Six horses stranded in a snowy mountain meadow without access to food and water were rescued last week near Groundhog Reservoir, about 25 miles northeast of Dolores as the crow flies, according to the Dolores County Sheriff’s Office.
The multiday rescue effort began Jan. 2 when Sheriff Don Wilson activated Dolores County Search and Rescue to respond to a call from a concerned resident, according to a news release.
A drone was launched over the remote pasture, and although the pictures did not show obvious distress, it was determined they needed to be taken to a safe place.
The mountainous area at 9,500 feet in elevation had been hit by recent snowstorms that dropped 3 to 4 feet of snow. Hay was placed to lure the horses to an area where they could be rescued.
On Jan. 5, rescue volunteers Clay Tillia, Ron Higman, RJ Higman and Hayden Riffee arrived by snowmobile to the location of the stranded herd near the Groundhog Vista subdivision.
They coaxed the horses to move toward nearby corrals, but they became inaccessible in a grove of aspen trees.
“In a heroic snowshoe action, Clay and company were able to push the horses out of the tight aspens and into the subdivision,” said Capt. Keith Keesling, with Dolores County Search and Rescue, in a Facebook post.
They were herded to the Groundhog Store “for some much needed food and water,” he said.
After spending the night in corrals, the horses were herded to Disappointment Valley on Saturday, where they were met by Wilson, loaded into trailers and taken to a temporary home offered by a resident.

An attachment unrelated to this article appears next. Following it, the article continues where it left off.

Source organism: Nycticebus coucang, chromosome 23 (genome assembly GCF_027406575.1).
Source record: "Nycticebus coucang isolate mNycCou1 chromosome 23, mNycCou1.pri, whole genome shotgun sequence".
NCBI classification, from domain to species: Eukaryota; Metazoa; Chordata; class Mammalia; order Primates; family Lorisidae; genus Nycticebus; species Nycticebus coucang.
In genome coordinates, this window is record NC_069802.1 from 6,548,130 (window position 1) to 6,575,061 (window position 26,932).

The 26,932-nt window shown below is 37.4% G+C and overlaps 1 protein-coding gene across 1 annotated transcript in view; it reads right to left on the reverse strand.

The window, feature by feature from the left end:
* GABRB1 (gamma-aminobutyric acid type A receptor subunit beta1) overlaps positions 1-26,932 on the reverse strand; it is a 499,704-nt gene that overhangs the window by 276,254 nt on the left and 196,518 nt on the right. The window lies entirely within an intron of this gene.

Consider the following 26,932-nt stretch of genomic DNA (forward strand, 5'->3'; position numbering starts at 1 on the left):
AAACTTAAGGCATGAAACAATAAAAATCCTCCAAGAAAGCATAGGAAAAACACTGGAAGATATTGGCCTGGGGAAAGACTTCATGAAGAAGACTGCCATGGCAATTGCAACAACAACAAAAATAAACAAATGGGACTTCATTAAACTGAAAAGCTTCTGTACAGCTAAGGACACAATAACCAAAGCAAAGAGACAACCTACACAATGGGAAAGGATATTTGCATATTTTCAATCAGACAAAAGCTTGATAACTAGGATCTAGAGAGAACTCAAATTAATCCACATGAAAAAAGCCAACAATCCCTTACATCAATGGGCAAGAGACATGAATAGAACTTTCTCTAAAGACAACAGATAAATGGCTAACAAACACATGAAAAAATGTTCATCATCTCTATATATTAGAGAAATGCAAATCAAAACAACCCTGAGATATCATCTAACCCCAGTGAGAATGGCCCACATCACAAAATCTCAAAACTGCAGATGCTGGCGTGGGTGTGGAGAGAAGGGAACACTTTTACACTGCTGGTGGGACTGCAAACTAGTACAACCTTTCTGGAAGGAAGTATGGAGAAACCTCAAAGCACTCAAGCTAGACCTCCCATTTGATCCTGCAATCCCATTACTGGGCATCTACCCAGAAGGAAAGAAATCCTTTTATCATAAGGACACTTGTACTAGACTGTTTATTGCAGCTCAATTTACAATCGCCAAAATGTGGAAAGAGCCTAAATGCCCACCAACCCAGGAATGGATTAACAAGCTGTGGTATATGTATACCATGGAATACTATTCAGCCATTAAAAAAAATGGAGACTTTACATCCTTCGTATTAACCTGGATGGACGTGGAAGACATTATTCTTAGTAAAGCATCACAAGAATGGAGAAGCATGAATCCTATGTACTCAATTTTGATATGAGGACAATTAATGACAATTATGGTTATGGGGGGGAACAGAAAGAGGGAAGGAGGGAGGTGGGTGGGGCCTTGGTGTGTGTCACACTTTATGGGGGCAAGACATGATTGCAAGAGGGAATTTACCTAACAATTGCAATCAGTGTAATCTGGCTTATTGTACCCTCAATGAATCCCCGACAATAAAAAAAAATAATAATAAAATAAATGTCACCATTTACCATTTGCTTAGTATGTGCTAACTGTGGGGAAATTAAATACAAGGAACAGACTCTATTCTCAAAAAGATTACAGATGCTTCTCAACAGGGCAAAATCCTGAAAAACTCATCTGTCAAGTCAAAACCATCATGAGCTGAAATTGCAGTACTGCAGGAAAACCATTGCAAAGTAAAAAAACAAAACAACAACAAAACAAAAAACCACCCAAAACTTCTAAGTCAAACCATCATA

The horses received veterinarian care, food, water and shelter, Wilson said.
“The horses were rescued with medical and minor issues,” Wilson said in the news release. “A state veterinarian will be requested for a medical assessment of all six horses.”
Dolores County Sheriff Sgt. Coty Kelshaw has made contact with the owner of the horses, and the incident is under investigation.
The rescue “adventure” had some twists and turns, along with some stubborn equine attitude, Keesling said.
On Thursday, the plan was to bring the horses down the rim trail to Groundhog Creek, “but the horses were not interested” and could not be persuaded.
“People are easier to rescue than horses,” Keesling said.
Trucks, trailers and volunteers who staged at Fish Creek for their arrival had to be reassigned, and a new plan devised to gather the horses at Disappointment Valley. Plows with Dolores County Road and Bridge cleared the way.
The rescue was a true community effort, Wilson and Keesling said, with many residents, county staff and businesses stepping up to help. Bonnie Candelaria with Groundhog Store provided housing and support for rescuers, Denkai Animal Rescue assisted as did Four Corners Backcountry Horsemen, Dolores County Road and Bridge, and others.
“A huge thanks. The rescue would not have happened without your efforts,” Keesling said.
During the rescue, Dolores County Search and Rescue was active for 104 hours, drove vehicles for 623 miles, and had 118 snowmobile hours. The horses were herded for 16 miles.